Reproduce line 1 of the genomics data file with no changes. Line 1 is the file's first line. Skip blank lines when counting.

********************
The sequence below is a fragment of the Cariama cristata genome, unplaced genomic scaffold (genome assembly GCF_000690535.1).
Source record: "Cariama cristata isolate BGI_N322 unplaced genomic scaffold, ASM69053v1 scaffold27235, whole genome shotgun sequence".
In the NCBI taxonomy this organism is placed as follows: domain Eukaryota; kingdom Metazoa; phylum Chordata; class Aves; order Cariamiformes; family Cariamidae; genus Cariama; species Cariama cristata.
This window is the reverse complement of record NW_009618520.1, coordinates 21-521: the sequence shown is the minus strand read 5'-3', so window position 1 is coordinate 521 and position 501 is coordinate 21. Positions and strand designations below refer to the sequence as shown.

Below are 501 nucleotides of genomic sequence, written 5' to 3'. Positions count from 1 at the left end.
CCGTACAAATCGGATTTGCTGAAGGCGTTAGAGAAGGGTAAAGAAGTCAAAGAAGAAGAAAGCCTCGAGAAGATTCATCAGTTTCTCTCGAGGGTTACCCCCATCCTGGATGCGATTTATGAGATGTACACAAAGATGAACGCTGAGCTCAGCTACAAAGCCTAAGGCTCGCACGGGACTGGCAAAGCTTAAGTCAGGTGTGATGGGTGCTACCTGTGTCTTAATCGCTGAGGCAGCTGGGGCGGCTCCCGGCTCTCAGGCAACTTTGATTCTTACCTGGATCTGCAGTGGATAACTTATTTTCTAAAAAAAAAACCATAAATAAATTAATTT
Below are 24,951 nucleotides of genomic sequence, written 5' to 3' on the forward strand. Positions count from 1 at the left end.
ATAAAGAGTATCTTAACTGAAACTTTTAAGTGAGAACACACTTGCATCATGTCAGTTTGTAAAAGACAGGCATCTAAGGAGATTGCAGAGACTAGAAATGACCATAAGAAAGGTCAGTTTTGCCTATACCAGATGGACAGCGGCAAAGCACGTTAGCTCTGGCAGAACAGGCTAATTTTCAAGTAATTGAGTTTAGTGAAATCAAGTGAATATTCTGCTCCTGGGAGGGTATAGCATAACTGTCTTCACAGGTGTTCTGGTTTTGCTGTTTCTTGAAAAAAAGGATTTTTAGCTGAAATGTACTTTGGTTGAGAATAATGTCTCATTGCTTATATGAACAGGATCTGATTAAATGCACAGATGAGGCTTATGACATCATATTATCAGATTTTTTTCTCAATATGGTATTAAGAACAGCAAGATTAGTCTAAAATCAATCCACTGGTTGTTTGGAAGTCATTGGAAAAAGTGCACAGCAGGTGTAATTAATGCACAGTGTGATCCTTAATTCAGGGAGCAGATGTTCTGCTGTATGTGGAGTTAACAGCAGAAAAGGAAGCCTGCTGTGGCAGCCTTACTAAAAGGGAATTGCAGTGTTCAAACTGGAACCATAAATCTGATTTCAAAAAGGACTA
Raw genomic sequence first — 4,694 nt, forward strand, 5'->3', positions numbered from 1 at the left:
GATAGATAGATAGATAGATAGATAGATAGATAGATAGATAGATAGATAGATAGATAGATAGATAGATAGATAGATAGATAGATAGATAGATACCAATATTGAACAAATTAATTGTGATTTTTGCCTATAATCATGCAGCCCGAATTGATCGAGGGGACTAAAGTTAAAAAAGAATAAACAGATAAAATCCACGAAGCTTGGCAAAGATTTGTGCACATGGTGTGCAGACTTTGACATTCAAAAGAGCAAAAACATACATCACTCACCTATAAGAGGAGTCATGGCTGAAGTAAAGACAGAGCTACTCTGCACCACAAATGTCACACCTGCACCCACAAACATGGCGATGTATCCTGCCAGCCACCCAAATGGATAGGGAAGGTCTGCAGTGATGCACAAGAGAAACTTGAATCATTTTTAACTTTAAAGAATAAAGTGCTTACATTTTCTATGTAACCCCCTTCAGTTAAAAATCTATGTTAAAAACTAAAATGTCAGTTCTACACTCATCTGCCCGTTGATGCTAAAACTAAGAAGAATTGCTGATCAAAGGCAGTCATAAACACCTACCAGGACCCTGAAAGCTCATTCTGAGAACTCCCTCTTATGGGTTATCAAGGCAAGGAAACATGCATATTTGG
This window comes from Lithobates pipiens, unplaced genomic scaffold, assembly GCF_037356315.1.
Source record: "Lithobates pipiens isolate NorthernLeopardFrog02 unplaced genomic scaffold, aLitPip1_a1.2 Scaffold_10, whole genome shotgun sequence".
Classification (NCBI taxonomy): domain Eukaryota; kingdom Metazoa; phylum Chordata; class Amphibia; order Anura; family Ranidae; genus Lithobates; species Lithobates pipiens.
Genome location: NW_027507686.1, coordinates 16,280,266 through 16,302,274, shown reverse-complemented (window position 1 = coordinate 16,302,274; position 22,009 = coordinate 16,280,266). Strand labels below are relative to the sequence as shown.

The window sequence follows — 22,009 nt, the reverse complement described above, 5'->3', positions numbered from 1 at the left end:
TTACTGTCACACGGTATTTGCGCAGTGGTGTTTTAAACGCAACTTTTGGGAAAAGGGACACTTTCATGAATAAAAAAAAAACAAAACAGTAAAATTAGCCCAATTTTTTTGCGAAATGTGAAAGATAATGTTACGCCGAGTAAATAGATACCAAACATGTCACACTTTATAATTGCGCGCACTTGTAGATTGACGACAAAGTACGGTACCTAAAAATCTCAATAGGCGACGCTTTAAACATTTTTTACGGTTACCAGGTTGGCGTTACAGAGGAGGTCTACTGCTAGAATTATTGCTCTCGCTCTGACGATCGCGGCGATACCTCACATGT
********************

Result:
The sequence below is a fragment of the Cariama cristata genome, unplaced genomic scaffold (genome assembly GCF_000690535.1).